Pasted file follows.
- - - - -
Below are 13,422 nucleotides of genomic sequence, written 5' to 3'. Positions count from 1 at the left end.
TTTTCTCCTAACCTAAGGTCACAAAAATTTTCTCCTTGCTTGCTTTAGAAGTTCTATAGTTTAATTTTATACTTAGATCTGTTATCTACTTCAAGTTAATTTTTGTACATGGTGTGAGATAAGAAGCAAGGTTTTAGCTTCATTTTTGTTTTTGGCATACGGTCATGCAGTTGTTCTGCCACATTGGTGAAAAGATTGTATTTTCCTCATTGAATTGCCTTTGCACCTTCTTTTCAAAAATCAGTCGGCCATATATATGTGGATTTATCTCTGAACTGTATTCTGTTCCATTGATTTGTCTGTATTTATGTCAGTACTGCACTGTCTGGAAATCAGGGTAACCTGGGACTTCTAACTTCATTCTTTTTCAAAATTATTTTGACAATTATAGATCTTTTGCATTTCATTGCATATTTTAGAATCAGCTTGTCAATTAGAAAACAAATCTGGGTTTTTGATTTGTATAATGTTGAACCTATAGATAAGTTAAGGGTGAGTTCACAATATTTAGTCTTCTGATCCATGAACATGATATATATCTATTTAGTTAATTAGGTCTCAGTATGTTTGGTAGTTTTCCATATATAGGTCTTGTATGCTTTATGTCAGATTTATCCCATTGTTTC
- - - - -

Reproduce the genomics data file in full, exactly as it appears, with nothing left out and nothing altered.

Below are 13,422 nucleotides of genomic sequence, written 5' to 3'. Positions count from 1 at the left end.
TTTTCTCCTAACCTAAGGTCACAAAAATTTTCTCCTTGCTTGCTTTAGAAGTTCTATAGTTTAATTTTATACTTAGATCTGTTATCTACTTCAAGTTAATTTTTGTACATGGTGTGAGATAAGAAGCAAGGTTTTAGCTTCATTTTTGTTTTTGGCATACGGTCATGCAGTTGTTCTGCCACATTGGTGAAAAGATTGTATTTTCCTCATTGAATTGCCTTTGCACCTTCTTTTCAAAAATCAGTCGGCCATATATATGTGGATTTATCTCTGAACTGTATTCTGTTCCATTGATTTGTCTGTATTTATGTCAGTACTGCACTGTCTGGAAATCAGGGTAACCTGGGACTTCTAACTTCATTCTTTTTCAAAATTATTTTGACAATTATAGATCTTTTGCATTTCATTGCATATTTTAGAATCAGCTTGTCAATTAGAAAACAAATCTGGGTTTTTGATTTGTATAATGTTGAACCTATAGATAAGTTAAGGGTGAGTTCACAATATTTAGTCTTCTGATCCATGAACATGATATATATCTATTTAGTTAATTAGGTCTCAGTATGTTTGGTAGTTTTCCATATATAGGTCTTGTATGCTTTATGTCAGATTTATCCCATTGTTTC